The Powers spent two years and 18 drafts writing the screenplay, and the finished film cleanly reflects this. While the original featured a mess of thieves completely indistinguishable from each other, the remake is far more sophisticated, assigning each of its characters strong motivations and breezy quirks. Their chemistry together is a joy, and the dialogue witty. The heists that open and close the film are both spectacular.

The casting is perfect, almost. Edward Norton took the villain role as part of a contractual obligation with Paramount. He did not want to do the movie, and I could sort of sense that in his performance, which has no relish to it and feels alien to the rest of the film. The decision to have Wahlberg, Theron and Statham do much of their own stunt driving lends the picture what every great heist movie needs: exhilaration. This is a fun flick.

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“In this transparently rated-for-the-masses movie, everything old is new again; but at least it’s a damn sight more interesting than some of the flicks that have been hoisted upon us lately. Molto buono!” writes Rose “Bams” Cooper at 3BlackChicks Review.

Dan Mancini at DVD Verdict says, “F. Gary Gray and his cast and crew have made a blast of a flick. Give it a chance.”

“Fans of the original film may not feel the remake is better, but those who enjoyed the fun that was 2001’s Ocean’s Eleven, The Italian Job steals the formula like the best of the pros,” writes Vince Leo at QWipster’s Movie Reviews.

Tags: Gangsters and hoodlums · Heist · Master and pupil · Train

4 responses so far ↓

  • 1 stennie // Aug 6, 2007 at 10:17 am

    I’m so madly in love with the original Italian Job that I’ve never even considered seeing the remake. Your review makes me curious, though. Can it possibly be as infectious as the original? Might have to rent the DVD and see for myself.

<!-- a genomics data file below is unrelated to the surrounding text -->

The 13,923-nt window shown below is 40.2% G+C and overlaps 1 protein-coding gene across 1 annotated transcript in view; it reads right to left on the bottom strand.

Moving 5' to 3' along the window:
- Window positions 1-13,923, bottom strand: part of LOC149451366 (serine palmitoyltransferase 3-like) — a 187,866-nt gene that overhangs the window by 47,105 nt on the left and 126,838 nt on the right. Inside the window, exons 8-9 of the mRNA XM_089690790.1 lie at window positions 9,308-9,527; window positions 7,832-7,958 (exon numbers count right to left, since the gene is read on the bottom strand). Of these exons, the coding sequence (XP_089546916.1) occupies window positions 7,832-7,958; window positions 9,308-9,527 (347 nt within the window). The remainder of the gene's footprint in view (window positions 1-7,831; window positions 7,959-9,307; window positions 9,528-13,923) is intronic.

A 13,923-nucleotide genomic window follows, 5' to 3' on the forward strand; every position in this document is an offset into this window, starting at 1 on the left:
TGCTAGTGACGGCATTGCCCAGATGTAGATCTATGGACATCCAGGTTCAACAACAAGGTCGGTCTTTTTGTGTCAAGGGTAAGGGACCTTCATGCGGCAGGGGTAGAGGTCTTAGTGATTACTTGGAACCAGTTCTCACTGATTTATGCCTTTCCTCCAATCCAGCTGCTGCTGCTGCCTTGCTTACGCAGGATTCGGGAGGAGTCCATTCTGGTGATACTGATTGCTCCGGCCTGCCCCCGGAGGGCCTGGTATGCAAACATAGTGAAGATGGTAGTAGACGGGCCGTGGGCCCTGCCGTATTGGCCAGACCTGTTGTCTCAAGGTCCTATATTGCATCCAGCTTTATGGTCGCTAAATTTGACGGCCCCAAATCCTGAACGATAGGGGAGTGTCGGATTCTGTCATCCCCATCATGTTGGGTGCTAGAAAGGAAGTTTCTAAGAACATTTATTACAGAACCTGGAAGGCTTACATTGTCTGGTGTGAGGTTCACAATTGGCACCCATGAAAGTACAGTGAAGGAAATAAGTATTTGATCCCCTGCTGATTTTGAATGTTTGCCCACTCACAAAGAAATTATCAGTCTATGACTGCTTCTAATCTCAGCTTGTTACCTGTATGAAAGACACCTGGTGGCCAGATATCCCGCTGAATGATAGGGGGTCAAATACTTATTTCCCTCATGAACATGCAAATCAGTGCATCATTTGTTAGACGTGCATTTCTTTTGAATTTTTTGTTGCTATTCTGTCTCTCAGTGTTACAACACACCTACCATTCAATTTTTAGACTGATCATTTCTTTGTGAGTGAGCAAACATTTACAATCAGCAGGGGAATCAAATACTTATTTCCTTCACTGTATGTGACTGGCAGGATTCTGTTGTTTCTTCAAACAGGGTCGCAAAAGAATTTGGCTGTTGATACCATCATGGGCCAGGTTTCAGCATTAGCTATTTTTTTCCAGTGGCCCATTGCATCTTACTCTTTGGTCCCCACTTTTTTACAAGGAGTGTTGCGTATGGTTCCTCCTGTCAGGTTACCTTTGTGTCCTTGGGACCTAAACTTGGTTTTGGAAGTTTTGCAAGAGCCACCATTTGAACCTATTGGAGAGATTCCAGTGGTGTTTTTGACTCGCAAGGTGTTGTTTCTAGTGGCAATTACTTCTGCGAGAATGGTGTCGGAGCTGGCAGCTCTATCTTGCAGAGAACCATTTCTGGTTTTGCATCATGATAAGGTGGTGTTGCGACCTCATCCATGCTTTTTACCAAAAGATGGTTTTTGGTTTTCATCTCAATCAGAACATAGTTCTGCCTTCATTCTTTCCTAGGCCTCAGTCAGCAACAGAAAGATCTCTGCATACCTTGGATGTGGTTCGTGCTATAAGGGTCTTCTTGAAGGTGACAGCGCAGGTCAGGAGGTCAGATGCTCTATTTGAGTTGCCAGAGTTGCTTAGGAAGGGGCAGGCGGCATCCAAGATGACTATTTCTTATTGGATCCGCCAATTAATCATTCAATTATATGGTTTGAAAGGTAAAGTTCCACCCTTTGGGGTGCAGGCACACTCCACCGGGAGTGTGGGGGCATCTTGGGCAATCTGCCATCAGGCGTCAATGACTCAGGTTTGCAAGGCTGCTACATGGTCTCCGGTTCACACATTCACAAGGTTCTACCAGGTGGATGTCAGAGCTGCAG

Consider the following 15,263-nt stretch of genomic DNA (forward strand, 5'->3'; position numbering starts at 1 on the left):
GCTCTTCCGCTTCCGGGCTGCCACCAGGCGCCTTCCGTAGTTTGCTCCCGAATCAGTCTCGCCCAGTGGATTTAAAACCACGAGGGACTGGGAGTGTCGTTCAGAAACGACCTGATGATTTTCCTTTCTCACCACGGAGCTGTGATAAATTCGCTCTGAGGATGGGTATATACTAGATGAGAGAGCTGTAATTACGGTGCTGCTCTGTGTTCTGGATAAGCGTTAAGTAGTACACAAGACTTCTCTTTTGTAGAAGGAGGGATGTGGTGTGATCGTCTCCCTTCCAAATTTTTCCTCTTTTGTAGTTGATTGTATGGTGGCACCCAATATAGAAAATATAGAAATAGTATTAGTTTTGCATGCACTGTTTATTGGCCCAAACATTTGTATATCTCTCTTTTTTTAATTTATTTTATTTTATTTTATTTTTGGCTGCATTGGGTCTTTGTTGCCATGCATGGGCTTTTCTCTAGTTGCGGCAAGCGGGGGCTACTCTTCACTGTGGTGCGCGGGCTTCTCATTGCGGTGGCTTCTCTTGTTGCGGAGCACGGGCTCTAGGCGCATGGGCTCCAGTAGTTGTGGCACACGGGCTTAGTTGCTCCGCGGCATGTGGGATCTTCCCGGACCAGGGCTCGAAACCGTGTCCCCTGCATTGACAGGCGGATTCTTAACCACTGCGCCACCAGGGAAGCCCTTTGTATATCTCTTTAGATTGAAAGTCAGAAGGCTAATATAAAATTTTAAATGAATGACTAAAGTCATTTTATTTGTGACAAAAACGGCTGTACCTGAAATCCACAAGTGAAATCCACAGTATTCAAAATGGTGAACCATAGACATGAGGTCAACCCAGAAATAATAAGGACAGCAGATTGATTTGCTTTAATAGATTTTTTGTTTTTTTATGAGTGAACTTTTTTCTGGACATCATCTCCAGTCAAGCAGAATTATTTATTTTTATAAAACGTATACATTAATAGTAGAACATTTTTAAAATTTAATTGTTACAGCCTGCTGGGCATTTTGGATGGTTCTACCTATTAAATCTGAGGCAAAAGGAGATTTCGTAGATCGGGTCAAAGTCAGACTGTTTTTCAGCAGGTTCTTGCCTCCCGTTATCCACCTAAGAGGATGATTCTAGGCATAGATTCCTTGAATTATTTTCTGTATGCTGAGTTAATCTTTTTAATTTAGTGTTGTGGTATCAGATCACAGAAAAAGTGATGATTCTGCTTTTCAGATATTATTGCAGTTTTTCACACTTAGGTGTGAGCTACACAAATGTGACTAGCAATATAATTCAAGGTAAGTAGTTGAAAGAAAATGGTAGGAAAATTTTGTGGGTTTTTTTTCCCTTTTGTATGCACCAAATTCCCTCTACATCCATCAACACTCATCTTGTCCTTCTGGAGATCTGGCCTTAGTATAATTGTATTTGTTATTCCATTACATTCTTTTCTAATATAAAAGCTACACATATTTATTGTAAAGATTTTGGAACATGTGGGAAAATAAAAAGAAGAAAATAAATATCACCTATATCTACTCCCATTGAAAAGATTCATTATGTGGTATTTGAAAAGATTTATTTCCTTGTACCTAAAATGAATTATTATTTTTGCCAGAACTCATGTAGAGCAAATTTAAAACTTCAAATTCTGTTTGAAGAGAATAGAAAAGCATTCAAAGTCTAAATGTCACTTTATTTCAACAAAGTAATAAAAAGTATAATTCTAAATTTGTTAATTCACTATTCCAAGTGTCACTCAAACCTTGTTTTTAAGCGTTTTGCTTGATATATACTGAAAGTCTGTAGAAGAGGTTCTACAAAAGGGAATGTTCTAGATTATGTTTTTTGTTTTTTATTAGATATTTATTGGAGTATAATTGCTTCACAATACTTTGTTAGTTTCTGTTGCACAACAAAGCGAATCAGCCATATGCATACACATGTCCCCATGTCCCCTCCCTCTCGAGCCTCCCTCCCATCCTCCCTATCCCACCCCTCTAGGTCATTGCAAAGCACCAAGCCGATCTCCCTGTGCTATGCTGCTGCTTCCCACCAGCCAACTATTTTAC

• 2 Jeremy // Aug 7, 2007 at 7:54 am

    I freaking love the remake of this film. If there are three cooler people than Mark, Charlize and David in Hollywood then I don’t know where they are hiding.
    I agree with pretty much everything you said and have also lamented the fact that the usually reliable Norton basically phoned this one in.
    I love the original also but I think this is easily one of the best rethinkings of an original in the past decade.
    I also love the soundtrack album and highly recommend it for you…fantastic score.
    Can’t wait for “The Brazilian Job”
    Great post…

  • 3 Joe Valdez // Aug 7, 2007 at 9:19 pm

    Heidi: I’d definitely recommend putting The Italian Job on your Netflix queue. It would make a great double feature with the remake of The Thomas Crown Affair.

    Jeremy: Thanks! After your comment, I remembered how outstanding the music by John Powell was in this. The opening credits sequence in particular struck me as sounding elegant and cool.

  • 4 Sara // Aug 21, 2007 at 7:51 pm

    I’ve actually seen this one twice. So that’s saying something.

    AND I showed it to my parents on our first Thanksgiving without my little sister, who was in Dallas with her fairly new husband’s family. We watched it while I made my first-ever turkey in my first-ever apartment. It’s a rather good memory and probably makes me remember the movie even more fondly.